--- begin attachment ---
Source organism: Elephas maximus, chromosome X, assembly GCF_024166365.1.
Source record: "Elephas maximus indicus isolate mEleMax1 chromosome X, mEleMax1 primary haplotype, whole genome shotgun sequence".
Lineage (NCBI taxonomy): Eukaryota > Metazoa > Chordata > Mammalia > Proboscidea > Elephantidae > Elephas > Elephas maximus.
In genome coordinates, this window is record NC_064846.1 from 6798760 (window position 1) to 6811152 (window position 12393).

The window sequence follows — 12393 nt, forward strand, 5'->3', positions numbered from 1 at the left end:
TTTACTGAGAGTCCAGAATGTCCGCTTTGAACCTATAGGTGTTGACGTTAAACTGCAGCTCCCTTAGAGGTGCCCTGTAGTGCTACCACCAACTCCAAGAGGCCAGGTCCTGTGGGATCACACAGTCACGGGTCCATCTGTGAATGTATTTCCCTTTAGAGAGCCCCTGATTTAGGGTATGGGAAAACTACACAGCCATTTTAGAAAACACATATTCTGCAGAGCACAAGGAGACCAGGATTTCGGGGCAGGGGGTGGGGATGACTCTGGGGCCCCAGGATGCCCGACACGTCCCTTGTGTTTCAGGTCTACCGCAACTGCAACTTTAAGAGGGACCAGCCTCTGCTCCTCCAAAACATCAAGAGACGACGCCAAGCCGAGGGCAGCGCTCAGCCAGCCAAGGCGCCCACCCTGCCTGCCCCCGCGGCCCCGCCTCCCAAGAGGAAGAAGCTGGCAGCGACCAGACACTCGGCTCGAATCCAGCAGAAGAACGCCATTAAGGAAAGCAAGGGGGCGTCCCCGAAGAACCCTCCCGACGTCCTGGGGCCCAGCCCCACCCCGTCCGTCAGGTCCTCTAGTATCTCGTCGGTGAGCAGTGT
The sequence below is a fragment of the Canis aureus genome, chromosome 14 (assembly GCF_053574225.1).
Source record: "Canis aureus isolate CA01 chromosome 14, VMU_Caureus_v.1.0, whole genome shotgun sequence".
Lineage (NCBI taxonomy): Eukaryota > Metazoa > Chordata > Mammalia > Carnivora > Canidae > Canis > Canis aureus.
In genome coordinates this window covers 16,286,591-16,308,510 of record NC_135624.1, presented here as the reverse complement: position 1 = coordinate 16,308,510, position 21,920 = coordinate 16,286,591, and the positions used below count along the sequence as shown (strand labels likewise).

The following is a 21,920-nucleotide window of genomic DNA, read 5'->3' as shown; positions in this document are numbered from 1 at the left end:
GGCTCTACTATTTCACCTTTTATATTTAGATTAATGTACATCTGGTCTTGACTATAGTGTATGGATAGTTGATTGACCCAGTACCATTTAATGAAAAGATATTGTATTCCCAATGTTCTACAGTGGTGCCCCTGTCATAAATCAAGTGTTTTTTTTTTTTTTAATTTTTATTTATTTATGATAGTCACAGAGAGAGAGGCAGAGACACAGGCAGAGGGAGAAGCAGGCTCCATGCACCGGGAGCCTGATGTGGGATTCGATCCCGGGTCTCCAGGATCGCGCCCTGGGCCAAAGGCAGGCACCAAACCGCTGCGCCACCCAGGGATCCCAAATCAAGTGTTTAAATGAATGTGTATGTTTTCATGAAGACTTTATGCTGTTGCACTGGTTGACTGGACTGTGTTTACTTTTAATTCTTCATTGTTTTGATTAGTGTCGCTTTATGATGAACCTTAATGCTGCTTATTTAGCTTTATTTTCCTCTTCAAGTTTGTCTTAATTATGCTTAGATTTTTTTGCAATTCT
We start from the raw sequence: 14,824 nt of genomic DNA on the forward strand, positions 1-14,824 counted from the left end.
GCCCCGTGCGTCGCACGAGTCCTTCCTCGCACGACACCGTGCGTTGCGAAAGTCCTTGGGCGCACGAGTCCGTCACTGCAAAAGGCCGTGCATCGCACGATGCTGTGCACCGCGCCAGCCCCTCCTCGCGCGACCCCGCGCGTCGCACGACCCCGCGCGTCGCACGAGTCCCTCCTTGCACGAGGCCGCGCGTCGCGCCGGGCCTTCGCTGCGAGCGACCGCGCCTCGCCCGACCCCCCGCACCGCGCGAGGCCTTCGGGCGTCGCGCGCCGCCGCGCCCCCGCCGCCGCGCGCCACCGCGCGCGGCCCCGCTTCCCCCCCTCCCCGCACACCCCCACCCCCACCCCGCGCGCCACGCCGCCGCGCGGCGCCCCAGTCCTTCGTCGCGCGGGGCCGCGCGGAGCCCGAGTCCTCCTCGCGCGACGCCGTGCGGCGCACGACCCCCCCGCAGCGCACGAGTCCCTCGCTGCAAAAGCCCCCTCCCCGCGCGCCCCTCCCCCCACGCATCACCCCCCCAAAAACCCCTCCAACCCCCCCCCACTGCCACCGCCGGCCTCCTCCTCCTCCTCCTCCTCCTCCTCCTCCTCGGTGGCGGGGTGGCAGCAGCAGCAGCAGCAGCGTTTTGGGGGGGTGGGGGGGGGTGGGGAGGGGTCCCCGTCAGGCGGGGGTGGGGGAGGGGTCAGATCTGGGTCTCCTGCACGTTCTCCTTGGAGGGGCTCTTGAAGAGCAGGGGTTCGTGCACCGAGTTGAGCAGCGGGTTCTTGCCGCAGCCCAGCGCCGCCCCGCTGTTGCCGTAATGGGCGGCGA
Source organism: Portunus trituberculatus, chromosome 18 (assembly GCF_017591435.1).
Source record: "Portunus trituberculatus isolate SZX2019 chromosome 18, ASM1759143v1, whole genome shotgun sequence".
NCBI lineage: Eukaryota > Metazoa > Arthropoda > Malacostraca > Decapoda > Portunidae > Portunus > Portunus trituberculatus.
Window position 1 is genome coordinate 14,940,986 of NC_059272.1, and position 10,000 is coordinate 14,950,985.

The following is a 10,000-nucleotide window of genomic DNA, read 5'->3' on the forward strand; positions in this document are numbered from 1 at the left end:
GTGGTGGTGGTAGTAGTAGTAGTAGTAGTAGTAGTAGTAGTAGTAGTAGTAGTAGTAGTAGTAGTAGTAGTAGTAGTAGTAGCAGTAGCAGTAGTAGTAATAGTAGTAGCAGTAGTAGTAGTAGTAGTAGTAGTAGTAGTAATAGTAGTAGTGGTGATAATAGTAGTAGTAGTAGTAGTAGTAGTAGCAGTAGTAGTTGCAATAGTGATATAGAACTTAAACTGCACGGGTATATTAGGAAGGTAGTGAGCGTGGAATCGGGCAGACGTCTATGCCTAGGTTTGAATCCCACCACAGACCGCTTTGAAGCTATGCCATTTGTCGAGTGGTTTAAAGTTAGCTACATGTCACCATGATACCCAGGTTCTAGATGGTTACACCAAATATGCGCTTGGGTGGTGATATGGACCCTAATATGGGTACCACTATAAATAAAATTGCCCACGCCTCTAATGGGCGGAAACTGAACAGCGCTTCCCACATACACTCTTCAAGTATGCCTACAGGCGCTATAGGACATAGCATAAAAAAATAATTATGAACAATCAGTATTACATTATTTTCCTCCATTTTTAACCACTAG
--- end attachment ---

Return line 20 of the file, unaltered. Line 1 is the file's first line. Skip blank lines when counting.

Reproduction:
GTGGTGGTGGTAGTAGTAGTAGTAGTAGTAGTAGTAGTAGTAGTAGTAGTAGTAGTAGTAGTAGTAGTAGTAGTAGTAGTAGCAGTAGCAGTAGTAGTAATAGTAGTAGCAGTAGTAGTAGTAGTAGTAGTAGTAGTAGTAATAGTAGTAGTGGTGATAATAGTAGTAGTAGTAGTAGTAGTAGTAGCAGTAGTAGTTGCAATAGTGATATAGAACTTAAACTGCACGGGTATATTAGGAAGGTAGTGAGCGTGGAATCGGGCAGACGTCTATGCCTAGGTTTGAATCCCACCACAGACCGCTTTGAAGCTATGCCATTTGTCGAGTGGTTTAAAGTTAGCTACATGTCACCATGATACCCAGGTTCTAGATGGTTACACCAAATATGCGCTTGGGTGGTGATATGGACCCTAATATGGGTACCACTATAAATAAAATTGCCCACGCCTCTAATGGGCGGAAACTGAACAGCGCTTCCCACATACACTCTTCAAGTATGCCTACAGGCGCTATAGGACATAGCATAAAAAAATAATTATGAACAATCAGTATTACATTATTTTCCTCCATTTTTAACCACTAG